Because in the name of financial stability the Fed and Treasury decided that banks weren’t going to bear any of the losses on the origination and securitization of bad mortgages, they had to find a way to put the tab to the government and to the public.

It was put to the government by putting the mortgage market on government life support from late 2008 to 2010, so that people would refinance out of the bad mortgages in PLMBS securitizations into FHA loans and into GSE MBS.

It was put to the public by making sure that their mortgages were not written down in value, even though the value of the house being used as collateral had collapsed. This means that the housing price bubble of 2006-07 is still with us today. It is being paid off by homeowners who are still paying these mortgages, who can’t spend that money on consumption, and who are scheduled to keep paying off bubble-level housing prices right up until 2050.

HH svgs
From Deutsche Bank via Tracy Alloway: https://twitter.com/tracyalloway/status/1040391962090590209

So when you see a chart like the one just above, which shows US consumers saving far more than predicted, you should recall that paying down mortgage principal counts as savings and a lightbulb should go off in your head. You should be thinking when you see this chart: “Aha. Look at all the US consumers who are still paying for the housing bubble. The 2008 crisis should have been handled differently.”

P.S. While we’re talking about anger and crisis housing policy let me offer two notes on HAMP modifications.

  1. Look at this chart from “Charting the Financial Crisis” by Brookings & Yale SOM (part of a project advised by Tim Geithner)

HAMP by count

They very carefully report the number of borrowers helped, but not the principal value of the mortgages before the modification and the principal value of the mortgage after the modification. Most HAMP modifications included significant increases in the principal borrowed, as not only interest accrued during trial modifications but also a variety of fees that borrows rarely understood or reviewed, were capitalized into the loans.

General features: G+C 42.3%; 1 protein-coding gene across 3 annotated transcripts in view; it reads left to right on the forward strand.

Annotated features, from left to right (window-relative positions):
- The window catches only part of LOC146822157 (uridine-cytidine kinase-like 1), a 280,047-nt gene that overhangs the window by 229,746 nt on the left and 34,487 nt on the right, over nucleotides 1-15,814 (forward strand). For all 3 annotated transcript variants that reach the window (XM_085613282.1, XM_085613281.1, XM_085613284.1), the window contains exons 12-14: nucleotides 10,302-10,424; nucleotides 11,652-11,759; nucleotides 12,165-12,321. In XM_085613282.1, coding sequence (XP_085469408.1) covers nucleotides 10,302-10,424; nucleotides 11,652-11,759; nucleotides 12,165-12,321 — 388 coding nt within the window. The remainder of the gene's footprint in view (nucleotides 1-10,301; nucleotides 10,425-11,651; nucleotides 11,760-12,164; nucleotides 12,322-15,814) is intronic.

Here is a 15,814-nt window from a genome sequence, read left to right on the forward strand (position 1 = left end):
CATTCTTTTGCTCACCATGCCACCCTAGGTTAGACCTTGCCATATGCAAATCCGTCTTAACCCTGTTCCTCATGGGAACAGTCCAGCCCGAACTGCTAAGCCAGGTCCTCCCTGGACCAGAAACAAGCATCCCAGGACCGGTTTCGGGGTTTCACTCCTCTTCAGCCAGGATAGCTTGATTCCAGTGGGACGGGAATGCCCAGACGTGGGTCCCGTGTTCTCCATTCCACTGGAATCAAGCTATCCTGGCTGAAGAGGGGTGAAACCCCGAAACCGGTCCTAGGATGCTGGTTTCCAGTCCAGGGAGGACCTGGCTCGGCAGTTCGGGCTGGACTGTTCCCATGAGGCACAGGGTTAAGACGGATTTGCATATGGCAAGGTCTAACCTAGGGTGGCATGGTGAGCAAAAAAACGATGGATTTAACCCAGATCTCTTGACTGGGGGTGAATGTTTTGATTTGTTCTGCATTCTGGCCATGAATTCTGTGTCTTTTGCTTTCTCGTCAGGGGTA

1. In general the HAMP program is performing execrably as might have been expected given its design. (See here for details.) After 60 months the program increases the payments that were carefully set to the maximum the borrower can afford when the loan was made. The program may continue to increase payments each year for 2 to 3 years, that is, at 72 and 84 months. In short, the program was designed to give borrowers as little as possible: borrowers get five years respite in payments without reducing the present value of the modified loan on bank balance sheets. To avoid hitting bank balance sheets payments have to go up for the remaining 35 years of the loan. On pages 7 and 9 of the 2017Q4 MHA Report, the data on performance is very carefully presented only up to 60 months. One has to read the appendices – specifically Appendix 6 – to learn that for each vintage with 84 months of data at least 50% (and up to 65%) of loans have become delinquent.

[1] I have a draft paper in which I draw the analogy between Geithner and a couple of early 19th c. Bank of England directors who had been similarly traumatized by their early experiences dealing with financial crises and also advocated throwing money at them no matter what. The difference is that these two directors were lambasted by their contemporaries including Ricardo, and their claims have gone down in history as “answers that have become almost classical by their nonsense” (Bagehot 1873, p. 86).

[2] LOLWT = Laugh out loud with tears.

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When can banks create their own capital?